We picked up two types of studies that compared claims data with other data sources: (1) studies that aimed to assess the validity of claims data and (2) those that aimed to evaluate the utility of claims data as statistical or survey data. For studies that aimed to assess the validity of data, the comparisons were conducted either at the aggregate level, such as using surveillance and statistical data, or at the individual data level, such as using medical records. Most of the studies that conducted chart reviews with medical records were hospital-based, with a small number of institutions. In these hospital-based studies, the authors mentioned a limitation in that it was unclear whether these results could be generalized to other hospitals. To ensure the credibility of results from claims data, more extensive support is needed (5).

Limitations and strengths

Our scoping review has several limitations. First, although the search strategies were determined by experienced information specialists, our review failed to include some claims database studies. The search strategies in this review contained typical claims database names, such as NDB, DPC, JMDC, MDV, and KDB, and some related terms with “health insurance claims.” However, there are many ways to describe the names of each database and claims data. It was not possible to use all terms in our search strategies (e.g., we could not detect the studies described as “administrative data” in the title and abstract). This causes relevant records to be missed while acting as barrier to finding previous claims data studies. It may be necessary to unify the description method, such as including the database name in the title and abstract. In addition, our review did not include relevant studies not listed in the three electronic sources (MEDLINE, EMBASE, and Ichushi-Web). Second, two reviewers did not independently conduct full-text screening and data extraction due to the large number of retrieved studies. Among several reviewers, one conducted full-text screening and data extraction. A second reviewer confirmed the results of screening and data extraction throughout the study to minimize misclassification, considering whether the criteria differed among the reviewers.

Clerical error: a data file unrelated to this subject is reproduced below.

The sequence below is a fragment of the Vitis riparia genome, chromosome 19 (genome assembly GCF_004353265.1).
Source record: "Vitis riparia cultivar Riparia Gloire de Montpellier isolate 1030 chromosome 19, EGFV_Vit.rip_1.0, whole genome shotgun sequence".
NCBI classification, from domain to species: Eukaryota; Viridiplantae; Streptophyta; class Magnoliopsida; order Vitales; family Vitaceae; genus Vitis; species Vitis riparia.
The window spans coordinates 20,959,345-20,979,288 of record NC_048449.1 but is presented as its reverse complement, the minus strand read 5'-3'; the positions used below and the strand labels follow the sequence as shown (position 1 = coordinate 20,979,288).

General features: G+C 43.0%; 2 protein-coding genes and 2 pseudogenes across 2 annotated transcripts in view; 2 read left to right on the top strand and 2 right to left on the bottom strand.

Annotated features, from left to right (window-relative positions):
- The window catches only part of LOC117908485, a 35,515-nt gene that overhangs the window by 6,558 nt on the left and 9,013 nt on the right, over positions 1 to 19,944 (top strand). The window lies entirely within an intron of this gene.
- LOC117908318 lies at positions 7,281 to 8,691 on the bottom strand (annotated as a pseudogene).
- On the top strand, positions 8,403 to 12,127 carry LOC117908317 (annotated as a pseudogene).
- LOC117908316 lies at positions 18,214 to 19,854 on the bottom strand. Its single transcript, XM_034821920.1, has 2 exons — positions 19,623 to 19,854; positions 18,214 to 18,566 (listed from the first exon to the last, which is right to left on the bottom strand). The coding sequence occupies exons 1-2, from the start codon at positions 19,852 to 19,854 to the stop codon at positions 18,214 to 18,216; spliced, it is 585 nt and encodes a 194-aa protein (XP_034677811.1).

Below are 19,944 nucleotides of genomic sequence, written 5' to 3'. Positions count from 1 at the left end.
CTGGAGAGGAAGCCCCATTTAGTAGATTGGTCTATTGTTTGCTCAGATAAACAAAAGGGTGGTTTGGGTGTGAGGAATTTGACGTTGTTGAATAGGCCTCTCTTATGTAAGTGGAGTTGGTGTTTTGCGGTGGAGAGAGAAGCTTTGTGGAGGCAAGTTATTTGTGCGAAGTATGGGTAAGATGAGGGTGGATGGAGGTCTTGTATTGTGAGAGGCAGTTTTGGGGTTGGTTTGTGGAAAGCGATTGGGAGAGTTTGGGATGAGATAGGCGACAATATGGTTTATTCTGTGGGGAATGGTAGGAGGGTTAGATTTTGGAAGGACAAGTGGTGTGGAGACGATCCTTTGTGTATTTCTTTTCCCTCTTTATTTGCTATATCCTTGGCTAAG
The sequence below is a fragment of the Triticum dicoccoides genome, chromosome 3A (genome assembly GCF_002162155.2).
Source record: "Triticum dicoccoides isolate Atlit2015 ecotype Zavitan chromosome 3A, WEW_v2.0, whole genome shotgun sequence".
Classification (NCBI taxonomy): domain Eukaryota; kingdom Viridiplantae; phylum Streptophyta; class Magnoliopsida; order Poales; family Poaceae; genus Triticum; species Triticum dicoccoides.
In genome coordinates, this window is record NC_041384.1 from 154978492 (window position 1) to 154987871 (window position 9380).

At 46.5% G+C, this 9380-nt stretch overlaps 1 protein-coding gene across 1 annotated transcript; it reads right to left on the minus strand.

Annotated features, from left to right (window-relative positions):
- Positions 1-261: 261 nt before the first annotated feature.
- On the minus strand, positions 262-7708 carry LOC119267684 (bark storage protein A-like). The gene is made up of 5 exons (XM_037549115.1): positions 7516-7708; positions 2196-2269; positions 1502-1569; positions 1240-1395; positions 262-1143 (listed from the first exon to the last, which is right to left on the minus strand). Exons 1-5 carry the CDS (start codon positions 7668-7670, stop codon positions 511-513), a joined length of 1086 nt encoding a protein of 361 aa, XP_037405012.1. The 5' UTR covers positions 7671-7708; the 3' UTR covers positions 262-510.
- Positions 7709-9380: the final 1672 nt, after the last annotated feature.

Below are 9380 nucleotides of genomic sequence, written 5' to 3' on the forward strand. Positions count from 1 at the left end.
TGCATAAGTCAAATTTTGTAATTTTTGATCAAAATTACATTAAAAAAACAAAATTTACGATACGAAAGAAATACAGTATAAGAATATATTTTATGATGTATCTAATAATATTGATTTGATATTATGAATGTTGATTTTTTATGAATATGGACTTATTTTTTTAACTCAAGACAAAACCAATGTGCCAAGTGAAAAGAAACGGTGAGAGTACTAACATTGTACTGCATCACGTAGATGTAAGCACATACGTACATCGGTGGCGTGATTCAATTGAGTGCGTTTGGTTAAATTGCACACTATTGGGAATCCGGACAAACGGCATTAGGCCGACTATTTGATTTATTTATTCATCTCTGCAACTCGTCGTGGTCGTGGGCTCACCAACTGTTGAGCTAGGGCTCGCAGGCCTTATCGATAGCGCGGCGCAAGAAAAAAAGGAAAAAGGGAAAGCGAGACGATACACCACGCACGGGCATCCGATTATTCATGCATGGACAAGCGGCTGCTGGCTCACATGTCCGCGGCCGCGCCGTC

Despite these limitations, we believe that this review can contribute to grasping the research overview of claims database studies in Japan, considering multiple electronic sources for literature search and any types of claims databases. Our findings showed that it is important to consider the strengths and limitations of each claims database when a researcher plans to conduct a study with them. In addition, when planning a new claims data study, the list of included studies in this review will provide the index information to previous claims data studies. It will allow researchers to refer to methodological issues, such as claims-based case definition. To facilitate healthcare research and evidence-based policy development, it is important to use previous studies using claims data and share information on methodology among researchers in each disease area and across diseases, including validation studies, while informing policymakers across the country about the applicability of claims data for healthcare planning and management.

Article Information

Conflicts of Interest


Sources of Funding

This work was supported by Research Project for the Establishment of an NDB Research System for Health Policy and Other Purposes through 6NC Collaboration (2019-(1)-3)


The authors thank Mr. Masahiko Watanabe and Ms. Chiemi Kataoka for developing and executing the search strategy. We express our gratitude to Dr. Sho Nakakubo, Dr. Satoshi Kurita, Dr. Yuto Kiuchi, and Dr. Kazuhei Nishimoto for their supports in data extraction.

Author Contributions

MaS, TS, KI, TF, MH, YI, NI, TK, RK, YM, SM, YN, MN, MiT, KoT, KU, KeT, and HI designed the study. MaS, TS, KI, TF, MH, NI, RK, SM, YN, MN, MiT, MoT, KoT, and KeT conducted title and abstract screening. MaS, TS, KI, TF, MH, YI, NI, RK, YM, SM, YN, MN, MiS, RT, MiT, MoT, KoT, KU, and KeT conducted full-text screening and data extraction for included studies. MaS and KeT drafted the initial manuscript. All authors reviewed and approved the final manuscript.

Approval by Institutional Review Board (IRB)

Not applicable